ISLAMABAD – Adviser to Prime Minister on Foreign Affairs Sartaj Aziz said on Wednesday that former military head Gen Raheel Sharif was not leading any army in Saudi Arabia, and that he was probably working in some advisory role. “The Former army
ISLAMABAD – Adviser to Prime Minister on Foreign Affairs Sartaj Aziz said on Wednesday that former military head Gen Raheel Sharif was not leading any army in Saudi Arabia, and that he was probably working in some advisory role.
“The Former army chief is not commanding any force. Probably he will be working in some advisory role to draft ToRs and how to tackle extremism,” Aziz said in his long-awaited appearance on the floor of the upper house to detail the professional duties of Raheel Sharif.
The advisor claimed that the coalition in question was different from the one in Yemen adding that there were no troops in this coalition.
Sartaj Aziz faced a barrage of questions from law makers on the government’s policy to send Raheel Sharif to the hydrocarbon powerhouse in a bid to lead the military alliance.
Senate Chairman, Raza Rabbani seemed visibly cautious over the matter and he pitched serious questions for Sartaj.
“How the government had deemed it okay to send a former army chief — who has knowledge of the country’s nuclear secrets — to a sensitive area without even knowing what he would be doing there?” inquired Rabbani.
Sartaj replied that Saudi Arabia had been using services of Pakistani retired military officers in the past as well and they had been calling Raheel Sharif for more than a year.
To this, Rabbani contended that those retired officers were of major or colonel level but here, it was the question of a former army chief of the country.
“He has all the knowledge of your nuclear arsenal. How can you say, this will not affect your foreign policy?” confronted the chairman.
Taking part in the discussion, Senator Farhatullah Babar questioned whether the premature announcement by Raheel Sharif to not accept any extension in without even being offered such extension was intended to assure the Saudis that he will be available for service in the military alliance.
“If it indeed was the case then a whole set of new and pertinent questions would have to be answered,” said Babar.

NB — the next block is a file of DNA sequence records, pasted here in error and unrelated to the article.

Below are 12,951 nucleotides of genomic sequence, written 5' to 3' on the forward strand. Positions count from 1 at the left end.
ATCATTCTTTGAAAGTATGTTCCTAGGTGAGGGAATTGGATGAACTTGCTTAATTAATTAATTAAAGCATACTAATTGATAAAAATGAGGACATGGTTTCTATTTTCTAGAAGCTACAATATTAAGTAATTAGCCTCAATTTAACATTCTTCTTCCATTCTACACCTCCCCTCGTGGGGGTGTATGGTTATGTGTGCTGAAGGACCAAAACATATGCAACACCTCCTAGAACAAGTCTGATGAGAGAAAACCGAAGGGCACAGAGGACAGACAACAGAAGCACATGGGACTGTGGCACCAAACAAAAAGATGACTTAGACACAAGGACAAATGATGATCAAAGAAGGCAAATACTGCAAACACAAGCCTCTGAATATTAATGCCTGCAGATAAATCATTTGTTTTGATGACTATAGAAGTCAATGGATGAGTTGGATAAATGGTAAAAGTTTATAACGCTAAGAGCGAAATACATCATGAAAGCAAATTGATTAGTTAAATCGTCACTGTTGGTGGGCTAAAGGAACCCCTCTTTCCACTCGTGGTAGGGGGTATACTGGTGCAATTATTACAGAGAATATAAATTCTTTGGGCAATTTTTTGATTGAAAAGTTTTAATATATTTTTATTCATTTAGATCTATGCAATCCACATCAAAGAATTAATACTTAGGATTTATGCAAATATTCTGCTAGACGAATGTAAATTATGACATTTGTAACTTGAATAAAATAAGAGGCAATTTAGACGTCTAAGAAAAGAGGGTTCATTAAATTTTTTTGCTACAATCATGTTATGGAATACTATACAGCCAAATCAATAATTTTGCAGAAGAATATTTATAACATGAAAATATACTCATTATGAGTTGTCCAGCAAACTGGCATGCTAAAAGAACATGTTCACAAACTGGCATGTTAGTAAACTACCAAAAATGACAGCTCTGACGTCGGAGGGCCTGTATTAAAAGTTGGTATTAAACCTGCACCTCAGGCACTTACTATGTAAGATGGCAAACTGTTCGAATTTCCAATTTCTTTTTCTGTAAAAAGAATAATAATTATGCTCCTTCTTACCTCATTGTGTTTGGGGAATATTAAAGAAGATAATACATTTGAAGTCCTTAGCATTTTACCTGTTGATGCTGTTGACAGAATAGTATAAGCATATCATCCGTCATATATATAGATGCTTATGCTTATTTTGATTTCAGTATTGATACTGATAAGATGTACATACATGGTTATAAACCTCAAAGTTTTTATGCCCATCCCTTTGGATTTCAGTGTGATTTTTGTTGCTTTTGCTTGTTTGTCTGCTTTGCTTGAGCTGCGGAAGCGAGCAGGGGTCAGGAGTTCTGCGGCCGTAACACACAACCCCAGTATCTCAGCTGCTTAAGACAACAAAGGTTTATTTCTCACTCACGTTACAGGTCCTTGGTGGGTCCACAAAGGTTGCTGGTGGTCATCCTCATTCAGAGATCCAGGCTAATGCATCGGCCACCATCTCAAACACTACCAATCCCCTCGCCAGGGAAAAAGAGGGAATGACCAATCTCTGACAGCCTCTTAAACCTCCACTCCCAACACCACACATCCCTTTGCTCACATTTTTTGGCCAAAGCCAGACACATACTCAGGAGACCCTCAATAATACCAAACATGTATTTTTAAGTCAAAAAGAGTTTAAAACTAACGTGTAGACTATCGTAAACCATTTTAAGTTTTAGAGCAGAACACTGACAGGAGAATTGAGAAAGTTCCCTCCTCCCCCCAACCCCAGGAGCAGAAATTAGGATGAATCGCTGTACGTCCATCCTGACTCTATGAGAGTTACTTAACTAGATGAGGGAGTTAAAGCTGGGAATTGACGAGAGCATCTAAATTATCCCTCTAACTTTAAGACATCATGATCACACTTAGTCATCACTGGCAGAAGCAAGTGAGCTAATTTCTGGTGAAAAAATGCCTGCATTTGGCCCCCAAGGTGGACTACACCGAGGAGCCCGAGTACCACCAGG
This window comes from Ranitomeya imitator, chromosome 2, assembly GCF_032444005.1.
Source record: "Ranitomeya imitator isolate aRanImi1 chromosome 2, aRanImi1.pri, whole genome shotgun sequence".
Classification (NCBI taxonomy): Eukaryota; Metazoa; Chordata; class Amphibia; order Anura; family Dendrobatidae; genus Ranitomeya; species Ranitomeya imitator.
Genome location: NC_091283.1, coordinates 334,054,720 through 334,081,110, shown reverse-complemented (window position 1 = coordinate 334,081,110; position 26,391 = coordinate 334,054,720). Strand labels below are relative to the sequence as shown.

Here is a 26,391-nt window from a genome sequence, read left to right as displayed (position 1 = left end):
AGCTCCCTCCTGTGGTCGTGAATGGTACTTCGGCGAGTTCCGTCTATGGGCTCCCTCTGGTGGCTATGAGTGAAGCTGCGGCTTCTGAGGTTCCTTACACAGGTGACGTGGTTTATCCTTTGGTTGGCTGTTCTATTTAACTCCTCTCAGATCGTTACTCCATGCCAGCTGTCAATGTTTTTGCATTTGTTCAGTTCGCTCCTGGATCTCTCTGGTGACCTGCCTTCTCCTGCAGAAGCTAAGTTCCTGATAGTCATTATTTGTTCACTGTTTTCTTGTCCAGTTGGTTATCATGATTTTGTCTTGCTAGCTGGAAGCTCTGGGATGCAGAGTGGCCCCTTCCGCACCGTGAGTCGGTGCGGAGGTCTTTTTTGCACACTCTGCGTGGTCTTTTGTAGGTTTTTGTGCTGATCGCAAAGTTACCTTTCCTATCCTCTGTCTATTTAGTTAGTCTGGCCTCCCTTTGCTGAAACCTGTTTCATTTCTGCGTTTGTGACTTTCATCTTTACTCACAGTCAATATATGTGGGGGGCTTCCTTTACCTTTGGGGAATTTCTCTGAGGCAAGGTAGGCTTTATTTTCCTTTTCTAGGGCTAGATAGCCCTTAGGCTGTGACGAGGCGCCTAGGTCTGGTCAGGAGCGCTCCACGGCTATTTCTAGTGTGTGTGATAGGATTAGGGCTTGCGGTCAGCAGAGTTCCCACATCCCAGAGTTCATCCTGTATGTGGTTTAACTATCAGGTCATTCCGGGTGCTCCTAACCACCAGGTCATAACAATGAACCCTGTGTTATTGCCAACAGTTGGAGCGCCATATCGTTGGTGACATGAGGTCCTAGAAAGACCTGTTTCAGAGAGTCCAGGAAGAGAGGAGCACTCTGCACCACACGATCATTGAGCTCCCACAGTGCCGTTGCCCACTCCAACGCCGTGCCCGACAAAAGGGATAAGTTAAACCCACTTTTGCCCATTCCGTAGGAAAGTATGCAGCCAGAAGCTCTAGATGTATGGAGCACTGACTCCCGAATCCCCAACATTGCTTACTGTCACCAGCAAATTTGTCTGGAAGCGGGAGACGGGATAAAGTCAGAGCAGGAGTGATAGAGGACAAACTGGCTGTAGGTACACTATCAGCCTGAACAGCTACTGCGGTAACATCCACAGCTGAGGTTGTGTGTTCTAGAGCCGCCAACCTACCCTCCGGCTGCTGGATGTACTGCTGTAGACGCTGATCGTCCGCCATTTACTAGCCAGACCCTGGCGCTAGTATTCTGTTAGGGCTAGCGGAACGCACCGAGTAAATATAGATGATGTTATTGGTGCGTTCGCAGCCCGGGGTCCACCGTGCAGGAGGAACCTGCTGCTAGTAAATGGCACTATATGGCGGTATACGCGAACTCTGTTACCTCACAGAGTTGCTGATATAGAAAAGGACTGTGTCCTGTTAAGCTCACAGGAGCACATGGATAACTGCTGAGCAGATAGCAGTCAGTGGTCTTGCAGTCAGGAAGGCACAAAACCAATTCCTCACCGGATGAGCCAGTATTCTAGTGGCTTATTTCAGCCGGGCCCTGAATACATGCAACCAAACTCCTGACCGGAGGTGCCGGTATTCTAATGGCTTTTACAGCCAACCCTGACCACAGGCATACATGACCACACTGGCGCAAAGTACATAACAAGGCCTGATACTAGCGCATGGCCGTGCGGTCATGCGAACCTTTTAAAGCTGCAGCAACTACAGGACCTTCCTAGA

Awami National Party Senator Ilyas Bilour said Pakistani lawmakers would not allow any sectarian conflict in the country while asserting that ToRs against Iran would not be acceptable regarding the military alliance. He cautioned that the future generations would be in great peril, if there would ever be a sectarian conflict.
He recalled during the 1965 war with India, Pakistan’s jets landed in Tehran, as Iran extended help to Pakistan but today, Muslim countries were joining hands against Iran.
PTI’s Azam Swati strongly opposed Pakistan’s role in the Riyadh-based alliance and warned it was an attempt to put up an artificial threat to Iran to stimulate a sectarian rift.
Apart from facing tough questions over military alliance issue, Aziz also responded to a motion moved by 30 senators about the implications of the statement of chairman US Armed Services Committee in Kabul soon after his visit to Pakistan.
He contended Senator John McCain led a five-member delegation during his visit to Pakistan early this month and he held meetings with the prime minister and chief of the army staff. He said the visiting delegation was briefed about Pakistan’s initiative for the elimination of terrorism from the country and making the Pak-Afghan border more secure.
Aziz explained the delegation was impressed by the steps taken by Pakistan against the terrorists and the members also lauded Pakistan’s contribution to elimination of terrorism from the region.
He said the statement made by the chairman US Armed Services Committee was in response to the briefing by Afghanistan.